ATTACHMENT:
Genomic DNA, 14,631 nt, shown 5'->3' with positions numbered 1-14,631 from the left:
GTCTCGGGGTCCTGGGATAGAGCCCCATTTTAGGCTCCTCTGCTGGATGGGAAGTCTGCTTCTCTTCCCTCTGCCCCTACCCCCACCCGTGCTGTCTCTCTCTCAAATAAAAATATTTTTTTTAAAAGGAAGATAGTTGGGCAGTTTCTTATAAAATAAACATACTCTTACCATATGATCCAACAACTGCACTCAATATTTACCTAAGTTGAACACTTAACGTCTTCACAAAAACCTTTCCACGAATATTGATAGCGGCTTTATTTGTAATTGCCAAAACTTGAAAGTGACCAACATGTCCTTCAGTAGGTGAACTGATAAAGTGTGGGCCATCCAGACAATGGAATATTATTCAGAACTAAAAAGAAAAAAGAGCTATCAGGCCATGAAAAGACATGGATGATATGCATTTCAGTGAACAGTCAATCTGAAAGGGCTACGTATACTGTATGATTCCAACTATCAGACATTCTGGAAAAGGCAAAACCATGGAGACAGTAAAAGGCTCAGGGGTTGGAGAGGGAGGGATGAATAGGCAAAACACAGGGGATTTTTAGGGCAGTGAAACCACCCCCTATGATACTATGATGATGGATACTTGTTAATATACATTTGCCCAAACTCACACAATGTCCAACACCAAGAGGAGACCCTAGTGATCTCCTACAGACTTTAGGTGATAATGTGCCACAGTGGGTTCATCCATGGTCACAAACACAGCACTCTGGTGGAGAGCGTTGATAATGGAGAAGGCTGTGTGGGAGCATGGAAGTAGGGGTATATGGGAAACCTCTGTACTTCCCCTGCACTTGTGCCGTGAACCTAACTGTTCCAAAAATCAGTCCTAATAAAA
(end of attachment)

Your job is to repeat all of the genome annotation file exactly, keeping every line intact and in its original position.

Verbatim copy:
Genomic DNA, 14,631 nt, shown 5'->3' with positions numbered 1-14,631 from the left:
GTCTCGGGGTCCTGGGATAGAGCCCCATTTTAGGCTCCTCTGCTGGATGGGAAGTCTGCTTCTCTTCCCTCTGCCCCTACCCCCACCCGTGCTGTCTCTCTCTCAAATAAAAATATTTTTTTTAAAAGGAAGATAGTTGGGCAGTTTCTTATAAAATAAACATACTCTTACCATATGATCCAACAACTGCACTCAATATTTACCTAAGTTGAACACTTAACGTCTTCACAAAAACCTTTCCACGAATATTGATAGCGGCTTTATTTGTAATTGCCAAAACTTGAAAGTGACCAACATGTCCTTCAGTAGGTGAACTGATAAAGTGTGGGCCATCCAGACAATGGAATATTATTCAGAACTAAAAAGAAAAAAGAGCTATCAGGCCATGAAAAGACATGGATGATATGCATTTCAGTGAACAGTCAATCTGAAAGGGCTACGTATACTGTATGATTCCAACTATCAGACATTCTGGAAAAGGCAAAACCATGGAGACAGTAAAAGGCTCAGGGGTTGGAGAGGGAGGGATGAATAGGCAAAACACAGGGGATTTTTAGGGCAGTGAAACCACCCCCTATGATACTATGATGATGGATACTTGTTAATATACATTTGCCCAAACTCACACAATGTCCAACACCAAGAGGAGACCCTAGTGATCTCCTACAGACTTTAGGTGATAATGTGCCACAGTGGGTTCATCCATGGTCACAAACACAGCACTCTGGTGGAGAGCGTTGATAATGGAGAAGGCTGTGTGGGAGCATGGAAGTAGGGGTATATGGGAAACCTCTGTACTTCCCCTGCACTTGTGCCGTGAACCTAACTGTTCCAAAAATCAGTCCTAATAAAA